Monday, May 4, 2009

Signaling And Mortgage Securities

My response to Arnold Kling's post "that securitzation depended on false signals of soundness."

Signaling is important in finance, but there were economic incentives to misread the signals of mortgage securitization. Additionally, there were regulatory structure issues that prevented corrections to the misread signals. Both problems are fixable.

Both investment banks and commercial banks must maintain capital against their assets. In both, the amount of capital (not identical for the two types of entities) for mortgage securities was determined by formulas that used the credit ratings of the SEC recognized credit rating agencies, NRSROs. A better credit rating required less capital.

Mortgage originators derive their income from fees, which need a continuing volume of new mortgages. Originators did not hold mortgages for their interest income and a principal agent problem occurred. As long as there were buyers of packaged mortgages (securitization), including lower quality mortgages, originators could replenish their limited amount of lendable funds and continue to generate fee income without regard to the deteriorating quality of the new mortgages.

The commercial banks and investment banks (buyers) preferred securitized mortgages with lower capital requirements, which were the higher NRSRO credit rated securitized mortgages. The buyers could put up less capital against these assets, purchase more of them with their existing capital base and derive a higher income.

If the buyers, the commercial banks and investment banks, monitored and analyzed the quality of the securitized mortgages correctly and read the signals, these buyers would have had to put up more capital against theses investments, purchase less of them and reduce their income.

The regulators accepted the credit rating agencies' ratings and their lower capital requirements. For a buyer to question the ratings, the buyer would have to accept lowering its income, putting higher capital against the assets and investing in fewer of them. To the commercial banks and investment banks, it was a clear cost benefit decision. The benefits were lower capital versus higher capital, higher income versus lower income, and more securitized mortgages versus fewer securitized mortgages. The costs were higher potential defaults and higher potential losses. Post WWII history made the benefits appear to outweigh the costs even on a risk-adjusted basis.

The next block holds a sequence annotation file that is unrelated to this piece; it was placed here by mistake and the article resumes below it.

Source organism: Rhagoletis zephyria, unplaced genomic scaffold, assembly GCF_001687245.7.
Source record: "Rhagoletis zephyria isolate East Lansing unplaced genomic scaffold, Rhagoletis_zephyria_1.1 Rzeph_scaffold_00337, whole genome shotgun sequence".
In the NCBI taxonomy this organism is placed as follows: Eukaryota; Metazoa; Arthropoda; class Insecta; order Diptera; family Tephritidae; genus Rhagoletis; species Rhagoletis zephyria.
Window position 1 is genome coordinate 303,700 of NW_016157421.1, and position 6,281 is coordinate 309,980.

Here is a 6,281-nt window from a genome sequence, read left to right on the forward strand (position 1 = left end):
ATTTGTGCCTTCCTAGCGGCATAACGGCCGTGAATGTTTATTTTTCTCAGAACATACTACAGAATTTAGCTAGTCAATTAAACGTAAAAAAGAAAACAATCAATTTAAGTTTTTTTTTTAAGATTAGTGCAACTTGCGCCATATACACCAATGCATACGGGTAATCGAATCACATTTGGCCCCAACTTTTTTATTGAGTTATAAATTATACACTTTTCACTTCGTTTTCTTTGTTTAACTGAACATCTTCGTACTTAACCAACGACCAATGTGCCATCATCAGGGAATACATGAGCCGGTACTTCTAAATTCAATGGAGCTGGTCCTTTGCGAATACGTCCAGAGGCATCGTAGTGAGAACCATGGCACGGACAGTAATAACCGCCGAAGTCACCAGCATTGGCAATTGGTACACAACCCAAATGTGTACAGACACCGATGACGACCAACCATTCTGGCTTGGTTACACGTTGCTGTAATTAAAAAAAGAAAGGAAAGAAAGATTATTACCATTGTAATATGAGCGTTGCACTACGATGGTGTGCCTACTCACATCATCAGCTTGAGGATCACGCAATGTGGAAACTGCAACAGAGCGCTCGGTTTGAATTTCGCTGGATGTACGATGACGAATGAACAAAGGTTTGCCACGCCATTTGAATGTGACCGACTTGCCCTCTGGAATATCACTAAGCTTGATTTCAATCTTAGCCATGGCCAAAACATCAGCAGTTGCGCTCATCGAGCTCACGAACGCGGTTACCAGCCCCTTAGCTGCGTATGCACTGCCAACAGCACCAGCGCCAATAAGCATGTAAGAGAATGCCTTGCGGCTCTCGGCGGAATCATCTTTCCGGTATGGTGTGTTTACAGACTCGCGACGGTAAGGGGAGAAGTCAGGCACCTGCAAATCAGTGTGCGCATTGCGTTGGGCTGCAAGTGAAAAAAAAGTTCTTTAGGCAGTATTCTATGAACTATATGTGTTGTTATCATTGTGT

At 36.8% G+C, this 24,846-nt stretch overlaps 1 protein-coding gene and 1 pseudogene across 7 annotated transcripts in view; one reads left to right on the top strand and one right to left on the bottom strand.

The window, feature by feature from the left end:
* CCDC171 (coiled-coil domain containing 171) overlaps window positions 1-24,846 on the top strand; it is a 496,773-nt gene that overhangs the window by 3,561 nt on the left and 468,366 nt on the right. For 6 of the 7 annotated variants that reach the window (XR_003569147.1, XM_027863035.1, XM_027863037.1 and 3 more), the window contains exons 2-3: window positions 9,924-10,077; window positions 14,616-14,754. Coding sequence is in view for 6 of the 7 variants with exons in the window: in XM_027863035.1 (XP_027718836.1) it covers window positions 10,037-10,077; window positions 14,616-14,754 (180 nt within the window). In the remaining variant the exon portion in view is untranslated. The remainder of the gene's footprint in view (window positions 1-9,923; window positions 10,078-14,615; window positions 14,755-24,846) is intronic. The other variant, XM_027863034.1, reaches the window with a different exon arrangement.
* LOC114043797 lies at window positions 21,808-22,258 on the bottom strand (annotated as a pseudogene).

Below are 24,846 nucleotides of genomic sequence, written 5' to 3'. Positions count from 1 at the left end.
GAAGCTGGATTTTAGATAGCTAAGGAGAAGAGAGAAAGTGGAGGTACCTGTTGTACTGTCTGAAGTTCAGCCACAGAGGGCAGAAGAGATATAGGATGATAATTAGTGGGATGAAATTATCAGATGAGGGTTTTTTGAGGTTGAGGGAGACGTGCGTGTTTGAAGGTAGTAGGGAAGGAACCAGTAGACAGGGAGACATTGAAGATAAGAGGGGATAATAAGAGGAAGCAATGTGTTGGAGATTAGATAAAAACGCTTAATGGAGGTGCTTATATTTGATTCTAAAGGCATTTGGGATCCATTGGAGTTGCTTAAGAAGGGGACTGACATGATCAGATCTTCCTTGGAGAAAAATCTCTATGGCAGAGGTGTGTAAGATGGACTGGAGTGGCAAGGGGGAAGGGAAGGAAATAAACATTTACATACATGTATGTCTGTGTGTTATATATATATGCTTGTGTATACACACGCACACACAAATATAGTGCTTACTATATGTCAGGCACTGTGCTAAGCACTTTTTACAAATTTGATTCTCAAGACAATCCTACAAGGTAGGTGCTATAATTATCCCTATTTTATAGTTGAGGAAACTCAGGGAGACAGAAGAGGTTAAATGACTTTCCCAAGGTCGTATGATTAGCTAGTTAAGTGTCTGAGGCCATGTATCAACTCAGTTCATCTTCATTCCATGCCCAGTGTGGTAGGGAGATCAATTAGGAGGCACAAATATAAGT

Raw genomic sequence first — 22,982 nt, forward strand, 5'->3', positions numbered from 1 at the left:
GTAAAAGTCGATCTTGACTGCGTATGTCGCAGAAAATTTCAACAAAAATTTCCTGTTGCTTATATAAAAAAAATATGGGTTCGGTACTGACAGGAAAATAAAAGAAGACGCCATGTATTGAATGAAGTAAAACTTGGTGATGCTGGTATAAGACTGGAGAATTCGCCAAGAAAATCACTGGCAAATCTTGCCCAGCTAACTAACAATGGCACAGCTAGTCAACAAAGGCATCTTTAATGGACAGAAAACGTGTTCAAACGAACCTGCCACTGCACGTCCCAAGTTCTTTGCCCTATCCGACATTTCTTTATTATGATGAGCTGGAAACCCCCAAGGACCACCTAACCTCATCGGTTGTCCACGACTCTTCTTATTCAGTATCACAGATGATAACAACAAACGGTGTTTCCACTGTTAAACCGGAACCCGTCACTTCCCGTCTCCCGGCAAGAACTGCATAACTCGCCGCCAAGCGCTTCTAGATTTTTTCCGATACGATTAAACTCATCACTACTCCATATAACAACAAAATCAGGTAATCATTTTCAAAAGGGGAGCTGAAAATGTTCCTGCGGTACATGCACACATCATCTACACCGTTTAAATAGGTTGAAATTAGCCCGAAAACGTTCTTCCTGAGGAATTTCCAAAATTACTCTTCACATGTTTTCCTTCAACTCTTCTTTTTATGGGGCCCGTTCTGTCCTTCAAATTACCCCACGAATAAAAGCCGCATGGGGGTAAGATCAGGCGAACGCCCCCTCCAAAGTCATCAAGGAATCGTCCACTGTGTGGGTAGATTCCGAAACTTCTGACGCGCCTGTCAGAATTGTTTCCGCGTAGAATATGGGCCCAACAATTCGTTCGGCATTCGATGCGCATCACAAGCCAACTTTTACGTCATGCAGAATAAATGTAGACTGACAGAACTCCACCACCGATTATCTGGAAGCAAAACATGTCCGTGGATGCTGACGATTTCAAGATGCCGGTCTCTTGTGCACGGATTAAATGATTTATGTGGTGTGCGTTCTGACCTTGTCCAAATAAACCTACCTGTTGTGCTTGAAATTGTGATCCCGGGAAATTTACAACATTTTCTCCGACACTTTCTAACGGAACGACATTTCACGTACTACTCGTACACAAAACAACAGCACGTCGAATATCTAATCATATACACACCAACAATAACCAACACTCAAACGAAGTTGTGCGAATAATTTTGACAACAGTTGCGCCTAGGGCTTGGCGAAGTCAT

The NRSRO rating agencies depended on the volume of their ratings of mortgages to produce a continuing fee income stream. A lower rating meant the buyers would use more capital and there would be fewer mortgages for ratings. Each of the rating agencies jeopardized their reputations and brands through lowering the quality of their rating methodology for securitized mortgages. However, the SEC's NRSRO limitations and designation hurdles protected the ratings agencies, limited competition and ensured the existing NRSROs that they would not lose their current or future business clients or ratings income stream.

The regulatory structure for NRSRO designation prevented customers from turning to other rating agencies for mortgage securities ratings. The regulatory structure for capital, which depended on NRSRO ratings, economically inhibited the commercial banks and investment banks from doing their own analysis of the potential for losses in the packaged mortgage securities.

The problem that occurred was not lack of proper signals of the deteriorating quality of mortgage securities. There were many, including who was sourcing the mortgages, the existing decline in home prices and the increasing level of defaults. The buyers ignored the signals.

The prevalent signals were overridden and ignored due to the structural problems created by the regulatory structure for NRSRO designation and the NRSRO credit rating used for determining capital levels.

A successful securitization process does not need credit ratings and NRSROs. However, since commercial banks and investment banks are required to hold capital against their investments, a new methodology for determining capital levels without NRSROs and credit ratings is needed.

The problem was not false signals, but structural and regulatory issues that prevented buyers from reading and using the available correct signals.

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